Adapted from a conversation I had with a friend of mine.
Slide20xl: Hey, do you have time to listen to a couple of tracks?
A Comrade of mine, a fellow composer: I guess..
Slide20xl: Excellent. Alright, so let me set the stage for you. The year is roughly 2000. [Edit: 1999, to be exact] It’s Sonic’s 10th anniversary - and his first real debut into the third dimension.
Slide20xl: The game is Sonic Adventure - which will be heralded as a general success. It sets some major tropes for the future of the 3D series to come. It’s also a bit of an oddity. Players these days look back upon it as being “good for its time.”
Comrade: I played the game, John. Get to the point.
Slide20xl: (shhh). The level is Speed Highway. You remember it, I’m sure. The dark of a city forever trapped in the night - highways impossibly bent and stretched along the sides of buildings, through the air. Clear signs of construction that is, considering the landscape, entirely unfinished.
Comrade: Christ, John. Hurry up.
Slide20xl: And then there’s the music. http://www.youtube.com/watch?v=dzBW9n313xw. It represents the “new Sonic” that this game establishes - and the new musical language that represents him. The rock infused sentiments. The guitars - which are never before seen, obviously, as the technology couldn’t allow it.
Slide20xl: Fast forward to 10 years later. It’s Sonic’s 20th anniversary.
Slide20xl: The hedgehog has been through some rough times. He’s had some less-than-stellar releases. He’s gone through no fewer than 3 attempts at “rebooting” his franchise. So, in a great bit of fanservice - in an attempt to assuage the rage of the Sonic-loving populace - Sega reintroduces “Classic” Sonic. The game: Sonic Generations. They put Classic Sonic side by side with “Modern” Sonic; The Sonic from the franchise’s first title and the post-Sega-Genesis, post Sega-Dreamcast “Modern” hedgehog revisit the adventures of Sonic’s past. And so, both “Sonics” return to Speed Highway.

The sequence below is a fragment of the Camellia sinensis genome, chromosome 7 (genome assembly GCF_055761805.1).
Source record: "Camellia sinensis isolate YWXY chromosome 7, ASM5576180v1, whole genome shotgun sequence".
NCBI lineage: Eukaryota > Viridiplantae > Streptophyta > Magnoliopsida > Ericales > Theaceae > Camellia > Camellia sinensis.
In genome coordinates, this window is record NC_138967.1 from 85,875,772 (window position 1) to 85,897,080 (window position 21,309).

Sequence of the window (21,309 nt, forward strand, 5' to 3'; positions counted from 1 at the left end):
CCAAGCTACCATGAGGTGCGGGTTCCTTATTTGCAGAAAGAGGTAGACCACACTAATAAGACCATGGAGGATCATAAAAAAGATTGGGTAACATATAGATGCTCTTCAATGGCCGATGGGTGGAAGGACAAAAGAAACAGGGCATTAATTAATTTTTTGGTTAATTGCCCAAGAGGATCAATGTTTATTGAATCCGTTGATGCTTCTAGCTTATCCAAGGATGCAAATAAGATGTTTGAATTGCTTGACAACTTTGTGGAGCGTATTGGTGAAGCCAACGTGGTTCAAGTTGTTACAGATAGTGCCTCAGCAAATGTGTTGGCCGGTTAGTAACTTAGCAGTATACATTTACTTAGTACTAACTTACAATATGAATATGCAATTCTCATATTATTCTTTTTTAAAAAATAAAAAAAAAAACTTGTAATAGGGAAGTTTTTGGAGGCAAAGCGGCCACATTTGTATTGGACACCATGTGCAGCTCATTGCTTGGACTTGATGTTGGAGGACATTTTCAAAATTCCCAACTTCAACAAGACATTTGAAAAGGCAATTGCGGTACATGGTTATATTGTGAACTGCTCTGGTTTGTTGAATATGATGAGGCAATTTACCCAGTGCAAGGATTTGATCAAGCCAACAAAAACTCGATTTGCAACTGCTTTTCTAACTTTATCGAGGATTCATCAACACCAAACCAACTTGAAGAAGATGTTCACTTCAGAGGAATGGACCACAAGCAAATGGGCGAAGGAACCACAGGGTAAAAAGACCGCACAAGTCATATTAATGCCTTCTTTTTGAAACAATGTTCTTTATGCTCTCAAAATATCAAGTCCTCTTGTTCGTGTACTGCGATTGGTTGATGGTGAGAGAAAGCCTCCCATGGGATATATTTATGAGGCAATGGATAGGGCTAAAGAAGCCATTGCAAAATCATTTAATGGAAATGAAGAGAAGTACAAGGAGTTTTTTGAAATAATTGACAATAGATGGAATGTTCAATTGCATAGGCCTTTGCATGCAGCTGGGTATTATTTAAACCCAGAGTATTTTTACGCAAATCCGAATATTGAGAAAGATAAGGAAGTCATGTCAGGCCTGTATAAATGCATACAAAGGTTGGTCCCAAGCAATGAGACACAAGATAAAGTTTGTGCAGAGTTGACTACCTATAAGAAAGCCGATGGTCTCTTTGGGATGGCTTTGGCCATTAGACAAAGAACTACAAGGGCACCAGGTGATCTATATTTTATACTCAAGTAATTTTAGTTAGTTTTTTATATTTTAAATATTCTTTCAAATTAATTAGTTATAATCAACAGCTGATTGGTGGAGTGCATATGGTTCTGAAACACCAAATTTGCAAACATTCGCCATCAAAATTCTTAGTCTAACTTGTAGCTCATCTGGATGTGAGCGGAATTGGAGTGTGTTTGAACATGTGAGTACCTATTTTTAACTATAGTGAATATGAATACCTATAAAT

Now, musically speaking, each Sonic has a “personality.” The guitars, remember, are a modern innovation - that free-flowing, exuberant style of rock. But before that, we have the sounds that are limited by the hardware - the sound of the Sega Genesis, the Game Gear. (Now, there were the greater musical capabilities of Sonic CD - but, barring the invention of Amy and Metal Sonic, the activities of that game didn’t have a serious impact on the series’ continuity).
So, there are two versions of each of the game’s levels; the side scrolling, 2D, Genesis-era “Classic” version - and the 3D, post Sonic-Unleashed, speed boosting, thrill-ride “Modern” version. The fun part, musically? All of the game’s music is remixed. The “classic” themes avoid the guitars and go so far as to actually sample old-school Genesis sound effects. (My mind is drawn immediately to a particular drum-sample that is used; a sample that repeats a rhythmic fragment that older gamers will recall from the title-screen music of the original Sonic the Hedgehog).
Comrade: Not to be a jerk, but, why..?
Slide20xl: (I’m getting there).
Now, Speed Highway is a very interesting musical track in Sonic Generations. For the “Modern” iteration of the track, we get something very close to the original. For the Classic version, we get… this. http://www.youtube.com/watch?v=B5f63vQ_eSg
Now, to each his own - but I had no idea that Sonic was into the Euroclub scene. Right? I mean - how does this relate to Classic Sonic? One has to wonder.
Comrade: No joke.
Slide20xl: We do have that sampled Genesis drum - an allusion that rhythmic fragment of old. We do avoid the guitars, forsaking them (though they do make a slight appearance in the track). I think the explanation has much to do with the spirit of this level - the spirit of the game. As “classic” as the classic levels are, we can’t avoid the facts - this is a “modern” game. On modern hardware. With modern graphics. Modern sound.
Even Classic Sonic has been updated - he’s fully modeled, fully animated, brought to life in full 3D.
So what does this dance music represent? It’s the spirit of the game. The spirit, hopefully, of nearly every game in existence.
The spirit of fun.
I think the composer was having a good time with this track, you know. It’s so contrary to all of your expectations. Even the way it begins plays with them. Note that there is no allusion, in the track’s introduction, to the the coming wave of dance music. You have no idea what’s going on until, ahem, the “drop.” (And let’s not forget that dancing itself is, hypothetically, fun).
And what else can we take from this? Times have changed. Even the old is effected by the new. Even Classic Sonic couldn’t keep these new forms of music from invading his personality. He’s embraced them.
Slide20xl: And, when you think about it - Classic Sonic is still staying true to his roots. The sounds used in this composition are incredibly electronic. Sound produced entirely by electronic hardware is exactly what that Genesis-era sound is about.
Comrade: I see.
Slide20xl: Yup. And the explanation for this explanation is “because.” I felt like sharing. :3
Comrade: Ah. Duly noted.